Focusing on motherhood: Shakuhachi designer Jessie White. Photo: Supplied
Two days before her label's Fashion Week show, Jessie White wasn't buried in last-minute graft, but in the unexpected arrival of her newborn son.
''He wasn't due for three weeks,'' the Shakuhachi designer told PS. ''We had a little surprise: out he popped.''
The 38-year-old had a Caesarean booked for two weeks later but barely made it to hospital in time for the natural birth.
Exit strategy: Universal's Christine Manfield with a favourite ingredient. Photo: Marco Del Grande
''I wasn't physically running around, but I was working - it was top of mind to not stress out too much. I employed a great team so I could take a bit more of a back seat than I usually would.
''I was just at home, on the phone to a friend. I said: 'I better get off the phone, I've got tummy pains'. Within an hour, he was in my hands.''
Busy focusing on adult clothes, White and partner John Hardy had not kitted out the nursery with requisite baby paraphernalia before the birth of Phoenix.
Making news: Col Allan. Photo: Supplied
''We didn't have anything. We didn't have any clothes. That was all going to be happening in the next few weeks. We found ourselves in the hospital saying: 'How are we going to get him home?'''
Based in Bondi, White has seen her clothes plucked up by the likes of singer Rihanna - who wore them in the TV series Styled to Rock - singers Rita Ora and Lana Del Rey, queen of reality TV Kim Kardashian, TV personality Nicole Richie, hip-hop star Iggy Azalea, British supermodel Cara Delevingne and model Lara Bingle.
With new stores opening in Melbourne, a move of her Paddington HQ, new sunglasses and swimwear ranges and A-list clients snapping up her designs in Britain and the US, the birth is made more poignant by White's emotional few years.
Going home: Candice Lake is returning to London. Photo: Supplied
She said she has been ''pretty much pregnant for the last four years'', after giving birth to Bowie, who is nearly three, and then losing a second child a year and a half ago, shortly before reaching full term.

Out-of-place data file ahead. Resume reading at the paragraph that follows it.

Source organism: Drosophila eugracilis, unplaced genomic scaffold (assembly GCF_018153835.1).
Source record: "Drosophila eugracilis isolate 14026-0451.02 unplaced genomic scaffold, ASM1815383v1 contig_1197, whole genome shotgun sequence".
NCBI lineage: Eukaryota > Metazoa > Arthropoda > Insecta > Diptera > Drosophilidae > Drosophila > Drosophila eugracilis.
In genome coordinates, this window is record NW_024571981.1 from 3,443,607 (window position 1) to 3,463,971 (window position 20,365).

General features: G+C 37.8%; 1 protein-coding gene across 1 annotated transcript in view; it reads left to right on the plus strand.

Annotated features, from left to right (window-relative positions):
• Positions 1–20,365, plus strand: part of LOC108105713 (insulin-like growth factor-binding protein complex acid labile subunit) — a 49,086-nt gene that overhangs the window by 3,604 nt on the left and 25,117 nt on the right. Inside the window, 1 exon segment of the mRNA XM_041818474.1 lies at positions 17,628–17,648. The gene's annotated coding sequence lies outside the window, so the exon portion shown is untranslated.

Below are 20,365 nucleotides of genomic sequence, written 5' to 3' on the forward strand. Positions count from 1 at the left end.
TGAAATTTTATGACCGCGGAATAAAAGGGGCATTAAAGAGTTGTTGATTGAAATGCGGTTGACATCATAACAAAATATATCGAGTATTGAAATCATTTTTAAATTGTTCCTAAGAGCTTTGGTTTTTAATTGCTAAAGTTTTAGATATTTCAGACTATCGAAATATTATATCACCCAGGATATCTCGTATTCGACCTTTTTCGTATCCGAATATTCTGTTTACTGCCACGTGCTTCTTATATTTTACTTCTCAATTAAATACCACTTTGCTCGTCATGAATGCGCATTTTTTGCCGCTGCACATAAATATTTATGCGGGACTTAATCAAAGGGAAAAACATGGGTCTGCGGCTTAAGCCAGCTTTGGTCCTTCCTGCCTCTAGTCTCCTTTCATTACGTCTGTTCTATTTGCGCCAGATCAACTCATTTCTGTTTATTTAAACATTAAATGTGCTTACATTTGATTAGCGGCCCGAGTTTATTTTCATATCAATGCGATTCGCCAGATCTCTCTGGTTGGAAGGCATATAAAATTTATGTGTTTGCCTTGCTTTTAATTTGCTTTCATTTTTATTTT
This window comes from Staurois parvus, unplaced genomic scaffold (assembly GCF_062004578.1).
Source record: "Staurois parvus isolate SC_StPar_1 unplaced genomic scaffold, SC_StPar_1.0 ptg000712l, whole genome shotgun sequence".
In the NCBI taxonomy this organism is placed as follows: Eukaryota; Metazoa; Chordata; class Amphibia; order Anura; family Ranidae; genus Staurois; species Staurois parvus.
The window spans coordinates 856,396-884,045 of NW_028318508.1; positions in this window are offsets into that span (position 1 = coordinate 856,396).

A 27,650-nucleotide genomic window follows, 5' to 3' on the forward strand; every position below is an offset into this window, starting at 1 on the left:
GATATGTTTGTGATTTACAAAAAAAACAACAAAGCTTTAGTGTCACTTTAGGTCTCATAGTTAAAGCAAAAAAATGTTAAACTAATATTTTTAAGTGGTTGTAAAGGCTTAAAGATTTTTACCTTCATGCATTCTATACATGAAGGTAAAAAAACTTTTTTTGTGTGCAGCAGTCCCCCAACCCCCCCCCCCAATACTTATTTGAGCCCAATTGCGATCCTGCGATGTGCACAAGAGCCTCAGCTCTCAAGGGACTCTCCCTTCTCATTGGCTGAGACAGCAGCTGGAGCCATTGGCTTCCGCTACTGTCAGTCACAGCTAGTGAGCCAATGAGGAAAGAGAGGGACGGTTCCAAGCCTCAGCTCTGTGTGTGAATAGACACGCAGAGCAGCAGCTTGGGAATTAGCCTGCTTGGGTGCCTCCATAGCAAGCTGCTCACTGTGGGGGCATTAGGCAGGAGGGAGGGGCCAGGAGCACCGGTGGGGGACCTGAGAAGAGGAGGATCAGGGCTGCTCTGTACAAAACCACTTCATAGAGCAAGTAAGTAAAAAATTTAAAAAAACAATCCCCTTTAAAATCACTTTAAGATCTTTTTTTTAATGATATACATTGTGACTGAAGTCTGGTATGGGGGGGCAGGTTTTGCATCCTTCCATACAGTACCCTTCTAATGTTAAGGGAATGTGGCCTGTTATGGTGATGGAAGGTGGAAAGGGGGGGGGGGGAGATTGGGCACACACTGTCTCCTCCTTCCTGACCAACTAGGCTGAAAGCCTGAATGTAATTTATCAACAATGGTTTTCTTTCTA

Walking the runway on April 11 for her were models of the moment Ruby Jean Wilson, Julia Nobis and Montana Cox, all of whom have made waves on the international circuit in New York, London, Milan and Paris.
Despite a smooth presentation, ''It was a bit of an effort,'' she said of the show. ''I was dubious that I'd make it, but got it together to make an appearance.
Set to front the latest Paul Newman campaign: Hugh Jackman. Photo: James Brickwood
''I've ticked off the show, ticked off the baby and now I can focus on motherhood.''
Universal dishes up final farewell
The last of the famous Gaytime Goes Nuts desserts will hit tables this week before Christine Manfield's Darlinghurst institution, Universal Restaurant, closes its doors on Saturday.
Manfield, renowned for her love of Indian, has served the likes of Nigella Lawson and even taken the internationally-flavoured menu from her two-hatted restaurant to India's lavish Falaknuma Palace where she served deputy high commissioner to India Dr Lachlan Strahan, author John Zubrzycki and a host of other dignitaries, reports woman-about-town Rachel Olding.
''It's been a very empowering and liberating decision in that I had an exit strategy when I opened six years ago and I've stuck to my plan,'' Manfield told PS. ''I wasn't going to sit around and become obsolete.''